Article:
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Food, Music, Culture, Et Cultura

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Lea Umberger stared in disbelief at the sheer number of people walking down Baum Avenue Saturday night.

Et Cultured: Music, movies and makers come together to create massive art festival in downtown St. Petersburg. Luke Cross | The Crow's Nest
Et Cultured: Music, movies and makers come together to create massive art festival in downtown St. Petersburg. Luke Cross | The Crow’s Nest

Located off Central Avenue near the Green Bench Brewing Co., thousands of people gathered at Et Cultura, a local festival that celebrates St. Petersburg’s creative culture. Umberger worked tirelessly since January planning the 5-day event.

“We wanted to bring together local, national and international artists to create something new,” Umberger said. “I think it worked.”

Umberger didn’t work alone. Along with Colin Lyman, the coordinating director, Joel Malizia, and Dave Allison, who co-founded Pilot Moon Films, Umberger pulled together an ambitious festival.

The four founders gathered artists who worked in a variety of mediums, including film, music, art, crafts and yoga. The family-friendly festival also provided a section for children, entitled Et Kidtura, that hosted puppet shows, storytime and small yoga sessions.

Umberger said collecting a variety of creative people in one setting made for some one-of-a-kind moments.

“Last night [Thursday] we had one of our local music performers, Dan Orlando, running a late night jam session. He was joined by three students from Shorecrest Prep and Mouth Council. Then a random guy came in with his violin,” Umberger said. “He saw a sign for it earlier and wanted to collab. It blew my mind. That’s what all of this is all about.”

On Friday, Chris Steinocher, the president of St. Petersburg’s Chamber of Commerce, cut the ribbon for the festival with the four founders. He praised Et Cultura as a prized event for the city.

“We want to be a city that supports all of the creativity in St. Petersburg in whatever way they [artists] choose to show it,” Steinocher said. “A festival like this does exactly that.”

Green Bench released a beer entitled Et Cultura to pay homage to the festival. The 4.8 percent ABV Mexican-style lager, which resembles known brands like Corona, refreshed attendees throughout the weekend.
Read on to learn about the artists that came together for the inaugural Et Cultura festival in St. Petersburg.


Support Local

By Luke Cross

lukecross@mail.usf.edu

Et Cultura served as a home to more than 150 vendors, artists and designers this weekend.

Baum Avenue bustled with vibrant metalwork, traditional jewelry, homemade denim and fresh baked goods. Each booth came to life with its own unique style, manned by friendly locals more than willing to share the enthusiasm for their craft and hometown. Every vendor tells their own tale of the St. Pete Indie scene and how they began, as well as unique reasons for loving the Bay area.

Maker's Market: More than 150 vendors lined the street during the 2-day Maker's Market that offered locally made crafts. Luke Cross | The Crow's Nest
Maker’s Market: More than 150 vendors lined the street during the 2-day Maker’s Market that offered locally made crafts. Luke Cross | The Crow’s Nest

Hosting such a large-scale market was made possible by collaborating with the St. Pete Indie Market, a monthly fair focusing on everything indie in St. Pete. 

Rosie Williams, the founder of the Indie Market and the Tampa Indie Flea, managed and organized a majority of booths, a labor done out of love.

“Et Cultura is an obvious fit for the Indie Market: they have great organizers with the Green Bench Brewery, it’s a great concept and it unites the community,” Williams stated.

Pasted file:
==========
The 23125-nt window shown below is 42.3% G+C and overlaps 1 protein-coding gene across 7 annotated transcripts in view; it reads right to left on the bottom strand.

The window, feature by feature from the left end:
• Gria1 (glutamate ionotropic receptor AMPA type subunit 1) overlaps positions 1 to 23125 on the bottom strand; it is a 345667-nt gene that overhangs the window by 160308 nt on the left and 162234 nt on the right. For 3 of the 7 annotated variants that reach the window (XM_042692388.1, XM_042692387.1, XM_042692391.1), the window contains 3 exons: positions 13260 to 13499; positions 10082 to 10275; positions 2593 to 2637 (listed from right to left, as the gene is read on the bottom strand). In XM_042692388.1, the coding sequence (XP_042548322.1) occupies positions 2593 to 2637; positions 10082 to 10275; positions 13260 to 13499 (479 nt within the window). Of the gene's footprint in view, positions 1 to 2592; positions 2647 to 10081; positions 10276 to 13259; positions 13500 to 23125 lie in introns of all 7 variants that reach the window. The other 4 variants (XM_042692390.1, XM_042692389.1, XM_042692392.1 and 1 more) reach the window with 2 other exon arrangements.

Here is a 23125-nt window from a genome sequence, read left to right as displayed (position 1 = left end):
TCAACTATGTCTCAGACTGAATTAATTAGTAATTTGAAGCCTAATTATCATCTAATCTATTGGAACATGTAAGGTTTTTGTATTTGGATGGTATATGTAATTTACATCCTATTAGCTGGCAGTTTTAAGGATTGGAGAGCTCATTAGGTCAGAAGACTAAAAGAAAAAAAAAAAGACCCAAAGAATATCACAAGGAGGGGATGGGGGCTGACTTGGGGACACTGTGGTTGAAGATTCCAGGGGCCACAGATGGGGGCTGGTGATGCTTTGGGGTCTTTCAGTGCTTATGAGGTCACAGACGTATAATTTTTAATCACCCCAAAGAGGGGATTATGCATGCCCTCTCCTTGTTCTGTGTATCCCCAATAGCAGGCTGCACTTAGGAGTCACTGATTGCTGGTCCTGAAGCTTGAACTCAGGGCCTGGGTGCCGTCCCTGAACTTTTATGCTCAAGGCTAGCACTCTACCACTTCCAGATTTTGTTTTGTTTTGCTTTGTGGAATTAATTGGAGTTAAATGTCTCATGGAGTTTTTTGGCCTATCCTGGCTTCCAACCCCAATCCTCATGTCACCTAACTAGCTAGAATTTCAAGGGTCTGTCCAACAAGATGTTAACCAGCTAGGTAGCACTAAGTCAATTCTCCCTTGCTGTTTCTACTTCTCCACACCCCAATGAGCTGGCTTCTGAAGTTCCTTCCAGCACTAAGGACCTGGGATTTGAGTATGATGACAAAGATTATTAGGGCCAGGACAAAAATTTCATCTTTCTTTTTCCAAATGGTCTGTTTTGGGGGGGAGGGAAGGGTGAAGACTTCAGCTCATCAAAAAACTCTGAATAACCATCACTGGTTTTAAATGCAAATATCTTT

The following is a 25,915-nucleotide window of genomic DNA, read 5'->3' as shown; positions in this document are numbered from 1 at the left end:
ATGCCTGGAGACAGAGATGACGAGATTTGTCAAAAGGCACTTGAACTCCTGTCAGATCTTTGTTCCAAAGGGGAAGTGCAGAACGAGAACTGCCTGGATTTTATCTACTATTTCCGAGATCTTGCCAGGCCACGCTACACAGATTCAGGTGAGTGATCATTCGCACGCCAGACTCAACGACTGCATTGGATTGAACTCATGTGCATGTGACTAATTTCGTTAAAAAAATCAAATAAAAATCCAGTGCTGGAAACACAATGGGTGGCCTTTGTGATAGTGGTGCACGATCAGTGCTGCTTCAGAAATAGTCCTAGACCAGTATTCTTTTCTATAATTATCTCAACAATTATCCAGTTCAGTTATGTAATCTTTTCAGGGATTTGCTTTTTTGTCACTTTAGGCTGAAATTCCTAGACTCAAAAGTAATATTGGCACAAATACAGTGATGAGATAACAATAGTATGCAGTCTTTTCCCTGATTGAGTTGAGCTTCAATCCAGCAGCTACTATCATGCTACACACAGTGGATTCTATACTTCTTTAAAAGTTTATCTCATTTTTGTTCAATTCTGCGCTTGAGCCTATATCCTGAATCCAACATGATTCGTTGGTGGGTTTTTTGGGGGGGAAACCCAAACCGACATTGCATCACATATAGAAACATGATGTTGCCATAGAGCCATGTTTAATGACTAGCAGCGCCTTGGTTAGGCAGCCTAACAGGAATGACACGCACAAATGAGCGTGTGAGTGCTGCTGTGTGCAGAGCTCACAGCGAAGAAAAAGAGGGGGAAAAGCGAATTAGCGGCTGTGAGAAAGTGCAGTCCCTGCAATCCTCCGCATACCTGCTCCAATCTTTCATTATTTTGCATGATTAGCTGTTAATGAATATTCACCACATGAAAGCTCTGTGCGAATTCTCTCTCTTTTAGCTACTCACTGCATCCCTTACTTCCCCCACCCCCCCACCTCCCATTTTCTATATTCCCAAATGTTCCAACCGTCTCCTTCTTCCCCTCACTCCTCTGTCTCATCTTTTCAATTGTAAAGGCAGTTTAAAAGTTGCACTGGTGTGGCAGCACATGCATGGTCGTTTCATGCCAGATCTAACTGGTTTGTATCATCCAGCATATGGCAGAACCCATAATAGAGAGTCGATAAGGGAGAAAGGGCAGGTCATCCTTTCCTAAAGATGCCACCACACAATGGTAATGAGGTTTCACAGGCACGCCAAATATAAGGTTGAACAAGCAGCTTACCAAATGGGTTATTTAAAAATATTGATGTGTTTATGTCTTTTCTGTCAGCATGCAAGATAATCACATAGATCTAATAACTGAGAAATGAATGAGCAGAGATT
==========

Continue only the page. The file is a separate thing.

More than just a collection of grassroots vendors, Maker’s Market became an evolution for St. Pete’s indie scene as a whole. A sense of liveliness and optimism pervaded the festival, with a vision of the city’s beauty and artistic future.

Williams shared hopes for the local art scene.

“This is our next step,” she said. “It’s a two-day event about indie culture, one where we can really get everyone involved and share our passions.”

Running from 2-10 p.m. Saturday, and from 10 a.m. to 4 p.m. Sunday, vendors ran themselves ragged serving the thousands of passerby. But many did so with a smile.

Tropiccool, one of these vendors, served artisanal gelato from a refurbished double-decker bus parked among the booths. The story of the owner, Stefan, sums up what the Maker’s Market is truly about.

“I wholesale distribute and cater for a lot of local businesses, the Dali, Tradewinds, but I’m at Et Cultura because of the people,” Stefan said.
“It’s a great event for bringing people together and putting our work forward.”


Yoga Energizes Et Cultura

By Evy Guerra

evelyng1@mail.usf.edu

  • Katelyn Grady guides more than 100 people through yoga exercises. Evy Guerra | The Crow's Nest
  • The Desert Dwellers play their electronic music while participants do yoga. Evy Guerra | The Crow's Nest
  • Grady guides from the main stage. Evy Guerra | The Crow's Nest
  • Evy Guerra | The Crow's Nest
  • Evy Guerra | The Crow's Nest
  • Evy Guerra | The Crow's Nest
  • Evy Guerra | The Crow's Nest

Surrounded by ambient tribal tones, over 100 people performed yoga between Baum Avenue and 11th Street.

Setting the scape, Desert Dwellers took to the stage to bathe the crowd in sound while Katelyn Grady moved through yoga positions for them to match.

Grady, an instructor at The Body Electric Yoga Company, has been on the Et Cultura Board from the beginning. The board wanted to include yoga in the festival, but wanted something more appealing than a standard class.

The team invited Desert Dwellers, a duo of electronic artists that travels around the world to play music for the yoga scene. The pair is known for their spiritual style and electronic sounds.

Grady has created music playlists for her classes with tracks by the duo, and she was excited to collaborate with them.

The Body Electric Yoga Company believes that yoga is for everyone. Grady worked to ensure that the lesson would appeal to everyone, leaving no one feeling too intimidated to participate.

After the class, where Grady stressed positivity wrapped in relaxing music, she made it a point to greet and hug many of the attendees. It helped that she was met with familiar faces and regulars in her studio.